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Opinion

European banking: Stress test fails to reassure

Last month, European bank regulators tried to reassure the markets that in a severe recession and collapse in European government bond markets, only seven of the 91 leading European banks they tested would face a shortfall in core tier 1 capital ratios below 6%, amounting in aggregate to just €3.5 billion.

If anyone actually feels reassured by this, Euromoney would appreciate a draw of whatever it is they are smoking.

In May 2009, when the US Federal Reserve announced the results of its stress test of the capacity of the 19 largest US banks to withstand losses resulting from a severe recessions lasting to the end of 2010, it required them to raise $75 billion in additional capital – a demand that gave it a stamp of credibility.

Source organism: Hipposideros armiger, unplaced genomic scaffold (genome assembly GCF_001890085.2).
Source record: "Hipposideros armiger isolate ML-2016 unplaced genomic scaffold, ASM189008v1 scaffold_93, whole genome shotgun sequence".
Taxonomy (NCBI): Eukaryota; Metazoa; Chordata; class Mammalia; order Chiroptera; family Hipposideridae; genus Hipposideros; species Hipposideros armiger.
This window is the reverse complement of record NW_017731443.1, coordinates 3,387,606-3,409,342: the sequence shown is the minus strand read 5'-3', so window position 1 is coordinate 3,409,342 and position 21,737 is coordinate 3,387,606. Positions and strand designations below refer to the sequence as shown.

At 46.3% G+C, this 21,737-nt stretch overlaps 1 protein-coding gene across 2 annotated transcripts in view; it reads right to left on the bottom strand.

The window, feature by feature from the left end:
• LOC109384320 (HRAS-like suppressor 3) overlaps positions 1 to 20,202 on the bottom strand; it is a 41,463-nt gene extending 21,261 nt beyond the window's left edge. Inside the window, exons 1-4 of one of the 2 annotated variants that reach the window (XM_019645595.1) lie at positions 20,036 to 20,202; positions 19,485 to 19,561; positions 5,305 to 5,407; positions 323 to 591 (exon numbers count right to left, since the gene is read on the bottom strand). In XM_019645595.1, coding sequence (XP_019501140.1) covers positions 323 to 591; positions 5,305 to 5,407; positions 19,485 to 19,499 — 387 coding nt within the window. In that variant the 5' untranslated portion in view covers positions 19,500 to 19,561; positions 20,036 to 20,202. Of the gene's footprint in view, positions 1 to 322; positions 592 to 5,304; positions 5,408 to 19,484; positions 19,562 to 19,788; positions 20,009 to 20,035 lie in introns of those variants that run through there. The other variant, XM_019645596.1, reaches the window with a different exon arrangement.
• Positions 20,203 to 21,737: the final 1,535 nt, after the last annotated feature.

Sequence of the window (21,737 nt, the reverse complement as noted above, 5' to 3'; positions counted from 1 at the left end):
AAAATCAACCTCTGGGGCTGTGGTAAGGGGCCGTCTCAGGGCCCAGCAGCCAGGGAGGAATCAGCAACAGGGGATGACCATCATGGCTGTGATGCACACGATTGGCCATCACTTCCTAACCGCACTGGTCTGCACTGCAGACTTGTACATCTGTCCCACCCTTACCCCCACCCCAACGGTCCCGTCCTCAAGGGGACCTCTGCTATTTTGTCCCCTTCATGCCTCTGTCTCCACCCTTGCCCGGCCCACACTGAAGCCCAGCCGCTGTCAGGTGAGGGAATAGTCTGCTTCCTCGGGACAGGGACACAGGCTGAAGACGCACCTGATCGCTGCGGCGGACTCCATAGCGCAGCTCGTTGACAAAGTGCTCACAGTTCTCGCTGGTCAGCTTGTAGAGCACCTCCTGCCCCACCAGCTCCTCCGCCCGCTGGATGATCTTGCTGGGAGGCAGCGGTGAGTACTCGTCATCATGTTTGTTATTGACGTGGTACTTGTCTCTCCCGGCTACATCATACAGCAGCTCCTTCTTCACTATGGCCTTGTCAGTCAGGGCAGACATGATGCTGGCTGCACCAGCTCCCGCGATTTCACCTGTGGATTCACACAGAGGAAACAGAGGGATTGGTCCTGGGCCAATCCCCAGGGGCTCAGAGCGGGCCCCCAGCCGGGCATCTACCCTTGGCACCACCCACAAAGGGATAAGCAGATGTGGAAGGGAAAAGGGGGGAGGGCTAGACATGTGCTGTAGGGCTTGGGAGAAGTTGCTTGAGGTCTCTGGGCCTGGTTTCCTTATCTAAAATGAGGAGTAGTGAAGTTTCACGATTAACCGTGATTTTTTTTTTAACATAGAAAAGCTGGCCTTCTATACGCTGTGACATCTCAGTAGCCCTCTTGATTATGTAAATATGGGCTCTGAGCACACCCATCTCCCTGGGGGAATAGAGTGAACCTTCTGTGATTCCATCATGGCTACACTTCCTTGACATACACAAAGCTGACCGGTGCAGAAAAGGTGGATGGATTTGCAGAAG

Within minutes of the results being announced, banks were busy raising it. Investors had gone very underweight US bank stocks earlier in 2009 and were now keen to buy back into the sector as bank earnings boomed and the Fed’s quantitative easing made the recession outlined in its own test seem an increasingly unlikely outcome.

Europe’s experience is likely to be different, and not just because of lingering doubts about the tests’ credibility, renewed worries about the economy or Europe’s constipated rights issue process for raising new equity.

Regulators and banks don’t want to spark a rush to the equity markets. They want the largely favourable test results by themselves to re-establish banks’ unfettered access to wholesale debt financing.

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